- High levels of unauthorised absence, including sick leave can cause lost or delayed production, low morale and reduce the standard of service within an organisation.
- Measuring absence can show how much time is lost, where it occurs most and how often individual employees are absent.
- Keeping individual attendance records will help monitor absence and lateness.
- Having attendance and absence policies will help employee's understand what standards are expected of them and will help managers deal with these issues in a fair and consistent way.
People are absent from work for 3 main reasons.
- They are sick.
- They feel unable to come to work because of family or caring responsibilities.
- They are on authorised leave such as holiday, maternity leave or a training course.
On average, in relation to unauthorised absence, people are absent from work for 7.6 days a year (CIPD Absence Survey 2013). Managing attendance problems often means tackling possible causes of absence, such as working patterns, job design and employment relations. This can also include addressing discipline problems such as lateness and poor time keeping. If such issues should arise, they can often be dealt with informally by the line manager in the first instance.
Unauthorised absence is normally the "odd day off" when employees give no reason for the absence. Whether paid or unpaid this type of absence can be costly to an organisation as it is unpredictable. Absence of this kind may eventually lead to disciplinary action.
How to minimise absence and lateness
In addition to carrying out effective return to work discussions, there are workplace issues you can address to minimise absence. These include the quality of management, working relationships, job design, employment relations, communication of information and flexible working arrangements. In addition, if workers know that absence will be noticed and investigated, they are less likely to take time off work without proper cause.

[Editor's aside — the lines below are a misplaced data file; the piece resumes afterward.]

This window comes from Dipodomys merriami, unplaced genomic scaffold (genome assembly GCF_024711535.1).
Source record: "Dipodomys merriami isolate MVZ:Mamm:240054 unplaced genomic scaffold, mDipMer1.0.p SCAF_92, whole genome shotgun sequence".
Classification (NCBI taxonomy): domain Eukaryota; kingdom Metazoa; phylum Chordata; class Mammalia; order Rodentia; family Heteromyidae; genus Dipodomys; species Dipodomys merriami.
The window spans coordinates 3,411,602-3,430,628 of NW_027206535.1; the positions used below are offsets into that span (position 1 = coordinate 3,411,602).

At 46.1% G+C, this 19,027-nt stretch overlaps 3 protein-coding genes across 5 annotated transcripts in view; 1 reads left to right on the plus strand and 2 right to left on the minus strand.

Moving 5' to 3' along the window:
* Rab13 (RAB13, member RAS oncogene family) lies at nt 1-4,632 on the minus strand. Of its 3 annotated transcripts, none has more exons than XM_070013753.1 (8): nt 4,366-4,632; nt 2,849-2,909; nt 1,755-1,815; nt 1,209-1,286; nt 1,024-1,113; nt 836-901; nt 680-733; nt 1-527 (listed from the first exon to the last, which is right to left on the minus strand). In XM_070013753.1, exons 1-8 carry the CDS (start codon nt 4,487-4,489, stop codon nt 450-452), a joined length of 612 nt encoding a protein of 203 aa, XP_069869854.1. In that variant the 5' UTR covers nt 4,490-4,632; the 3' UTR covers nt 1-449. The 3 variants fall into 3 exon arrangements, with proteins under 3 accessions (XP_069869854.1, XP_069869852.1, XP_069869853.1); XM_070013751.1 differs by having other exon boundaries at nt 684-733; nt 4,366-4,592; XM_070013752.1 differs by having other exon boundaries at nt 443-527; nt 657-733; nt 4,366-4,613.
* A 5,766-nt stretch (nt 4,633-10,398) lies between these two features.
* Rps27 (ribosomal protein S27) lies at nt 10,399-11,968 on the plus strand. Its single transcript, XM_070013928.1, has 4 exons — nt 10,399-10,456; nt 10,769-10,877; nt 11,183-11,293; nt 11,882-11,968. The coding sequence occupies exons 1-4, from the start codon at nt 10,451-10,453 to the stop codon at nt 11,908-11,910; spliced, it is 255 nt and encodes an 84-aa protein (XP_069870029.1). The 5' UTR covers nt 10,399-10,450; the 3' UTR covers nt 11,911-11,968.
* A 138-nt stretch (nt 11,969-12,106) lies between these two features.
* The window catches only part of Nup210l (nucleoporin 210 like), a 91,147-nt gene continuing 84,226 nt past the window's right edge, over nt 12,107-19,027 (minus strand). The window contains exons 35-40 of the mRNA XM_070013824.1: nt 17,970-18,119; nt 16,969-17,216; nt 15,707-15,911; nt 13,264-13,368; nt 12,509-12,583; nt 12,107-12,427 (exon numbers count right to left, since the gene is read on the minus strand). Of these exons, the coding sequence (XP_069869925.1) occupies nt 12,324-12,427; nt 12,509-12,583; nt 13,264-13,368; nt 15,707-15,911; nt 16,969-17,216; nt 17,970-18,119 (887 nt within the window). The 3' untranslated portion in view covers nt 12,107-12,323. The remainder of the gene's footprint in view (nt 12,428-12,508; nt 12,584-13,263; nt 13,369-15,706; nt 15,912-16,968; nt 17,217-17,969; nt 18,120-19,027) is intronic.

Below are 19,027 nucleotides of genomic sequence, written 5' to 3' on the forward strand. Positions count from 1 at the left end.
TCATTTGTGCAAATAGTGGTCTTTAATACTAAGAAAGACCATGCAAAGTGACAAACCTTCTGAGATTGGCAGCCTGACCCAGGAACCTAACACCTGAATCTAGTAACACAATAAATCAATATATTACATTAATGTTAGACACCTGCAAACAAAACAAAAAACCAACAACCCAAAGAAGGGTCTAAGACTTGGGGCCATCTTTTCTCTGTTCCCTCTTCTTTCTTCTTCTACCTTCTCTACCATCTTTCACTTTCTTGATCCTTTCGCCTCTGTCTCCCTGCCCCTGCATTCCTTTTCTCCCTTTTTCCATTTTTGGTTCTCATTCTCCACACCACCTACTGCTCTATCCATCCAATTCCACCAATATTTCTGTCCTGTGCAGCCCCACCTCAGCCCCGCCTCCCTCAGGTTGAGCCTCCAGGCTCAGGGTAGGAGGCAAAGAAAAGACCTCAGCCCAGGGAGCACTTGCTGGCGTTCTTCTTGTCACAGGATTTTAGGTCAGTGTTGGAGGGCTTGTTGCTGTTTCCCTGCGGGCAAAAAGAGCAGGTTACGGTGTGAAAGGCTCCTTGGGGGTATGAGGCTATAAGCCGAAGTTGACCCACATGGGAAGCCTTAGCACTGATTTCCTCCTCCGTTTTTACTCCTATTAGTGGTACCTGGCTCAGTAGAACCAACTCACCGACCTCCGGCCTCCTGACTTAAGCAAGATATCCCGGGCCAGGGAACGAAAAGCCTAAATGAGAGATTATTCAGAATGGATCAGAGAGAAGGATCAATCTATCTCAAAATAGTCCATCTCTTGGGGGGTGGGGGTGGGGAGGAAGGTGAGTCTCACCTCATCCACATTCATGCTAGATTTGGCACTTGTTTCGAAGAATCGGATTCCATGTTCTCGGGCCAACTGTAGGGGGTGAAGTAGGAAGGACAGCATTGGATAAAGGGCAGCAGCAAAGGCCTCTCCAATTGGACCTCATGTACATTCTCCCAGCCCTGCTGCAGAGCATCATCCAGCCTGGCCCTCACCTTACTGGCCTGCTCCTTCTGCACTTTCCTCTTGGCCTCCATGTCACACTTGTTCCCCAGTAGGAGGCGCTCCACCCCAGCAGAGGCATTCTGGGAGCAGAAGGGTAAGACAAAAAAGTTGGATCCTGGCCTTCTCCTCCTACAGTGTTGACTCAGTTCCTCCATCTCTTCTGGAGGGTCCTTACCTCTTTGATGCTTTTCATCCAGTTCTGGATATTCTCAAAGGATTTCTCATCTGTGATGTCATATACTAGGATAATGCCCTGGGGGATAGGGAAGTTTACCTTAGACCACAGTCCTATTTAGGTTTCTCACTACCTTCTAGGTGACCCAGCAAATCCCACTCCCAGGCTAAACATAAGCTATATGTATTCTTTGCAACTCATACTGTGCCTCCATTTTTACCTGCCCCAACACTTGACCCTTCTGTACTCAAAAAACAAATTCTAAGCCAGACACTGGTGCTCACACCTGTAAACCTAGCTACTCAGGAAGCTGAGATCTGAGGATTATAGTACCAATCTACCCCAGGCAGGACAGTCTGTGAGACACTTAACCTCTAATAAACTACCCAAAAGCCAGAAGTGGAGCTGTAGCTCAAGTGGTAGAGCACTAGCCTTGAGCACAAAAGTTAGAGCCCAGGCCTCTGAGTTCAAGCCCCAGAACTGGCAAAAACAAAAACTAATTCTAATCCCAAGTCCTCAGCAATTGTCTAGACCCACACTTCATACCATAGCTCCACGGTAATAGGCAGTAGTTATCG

Statutory /contractual sick pay
Employees must satisfy certain conditions to be entitled to statutory sick pay (SSP), employers will be able to advise employees if they qualify. SSP is paid for every day that would normally be worked, but does not start until the fourth working day of sickness and lasts for a maximum of 28 weeks. Further information regarding SSP can be obtained from the HM Revenue and Customs website.
Some employers may offer company sick pay which may give full or part pay for a set period of time. This will be found in the terms and conditions of employment and may be discretional.
Call our Helpline on 0300 123 1100 for free support and advice or to check your workplace policies and practices. The Acas Helpline provides free and impartial advice for employers, employees and representatives on a range of employment relations, employment rights, HR and management issues.
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